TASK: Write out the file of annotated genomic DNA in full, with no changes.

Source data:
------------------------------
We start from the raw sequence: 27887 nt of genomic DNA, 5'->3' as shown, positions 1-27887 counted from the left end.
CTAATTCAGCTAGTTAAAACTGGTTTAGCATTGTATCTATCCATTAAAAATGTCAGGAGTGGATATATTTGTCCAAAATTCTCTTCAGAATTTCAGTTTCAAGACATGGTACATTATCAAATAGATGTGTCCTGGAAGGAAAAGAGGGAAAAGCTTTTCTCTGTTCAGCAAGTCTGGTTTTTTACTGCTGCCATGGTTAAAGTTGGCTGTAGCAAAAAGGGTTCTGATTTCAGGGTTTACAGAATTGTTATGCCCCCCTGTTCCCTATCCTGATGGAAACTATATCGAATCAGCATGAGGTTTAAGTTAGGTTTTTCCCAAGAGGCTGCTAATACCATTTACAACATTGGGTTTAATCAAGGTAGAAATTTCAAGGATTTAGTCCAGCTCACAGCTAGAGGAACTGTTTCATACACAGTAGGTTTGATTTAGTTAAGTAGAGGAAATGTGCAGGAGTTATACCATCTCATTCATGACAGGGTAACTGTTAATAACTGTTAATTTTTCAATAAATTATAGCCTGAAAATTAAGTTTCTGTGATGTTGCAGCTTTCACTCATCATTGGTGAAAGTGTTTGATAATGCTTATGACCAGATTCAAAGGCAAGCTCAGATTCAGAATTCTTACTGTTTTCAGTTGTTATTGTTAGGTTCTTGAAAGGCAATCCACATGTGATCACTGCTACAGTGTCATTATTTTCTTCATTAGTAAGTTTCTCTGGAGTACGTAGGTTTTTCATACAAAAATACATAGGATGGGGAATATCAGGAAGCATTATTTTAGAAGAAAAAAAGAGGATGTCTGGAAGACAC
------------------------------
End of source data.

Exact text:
We start from the raw sequence: 27887 nt of genomic DNA, 5'->3' as shown, positions 1-27887 counted from the left end.
CTAATTCAGCTAGTTAAAACTGGTTTAGCATTGTATCTATCCATTAAAAATGTCAGGAGTGGATATATTTGTCCAAAATTCTCTTCAGAATTTCAGTTTCAAGACATGGTACATTATCAAATAGATGTGTCCTGGAAGGAAAAGAGGGAAAAGCTTTTCTCTGTTCAGCAAGTCTGGTTTTTTACTGCTGCCATGGTTAAAGTTGGCTGTAGCAAAAAGGGTTCTGATTTCAGGGTTTACAGAATTGTTATGCCCCCCTGTTCCCTATCCTGATGGAAACTATATCGAATCAGCATGAGGTTTAAGTTAGGTTTTTCCCAAGAGGCTGCTAATACCATTTACAACATTGGGTTTAATCAAGGTAGAAATTTCAAGGATTTAGTCCAGCTCACAGCTAGAGGAACTGTTTCATACACAGTAGGTTTGATTTAGTTAAGTAGAGGAAATGTGCAGGAGTTATACCATCTCATTCATGACAGGGTAACTGTTAATAACTGTTAATTTTTCAATAAATTATAGCCTGAAAATTAAGTTTCTGTGATGTTGCAGCTTTCACTCATCATTGGTGAAAGTGTTTGATAATGCTTATGACCAGATTCAAAGGCAAGCTCAGATTCAGAATTCTTACTGTTTTCAGTTGTTATTGTTAGGTTCTTGAAAGGCAATCCACATGTGATCACTGCTACAGTGTCATTATTTTCTTCATTAGTAAGTTTCTCTGGAGTACGTAGGTTTTTCATACAAAAATACATAGGATGGGGAATATCAGGAAGCATTATTTTAGAAGAAAAAAAGAGGATGTCTGGAAGACAC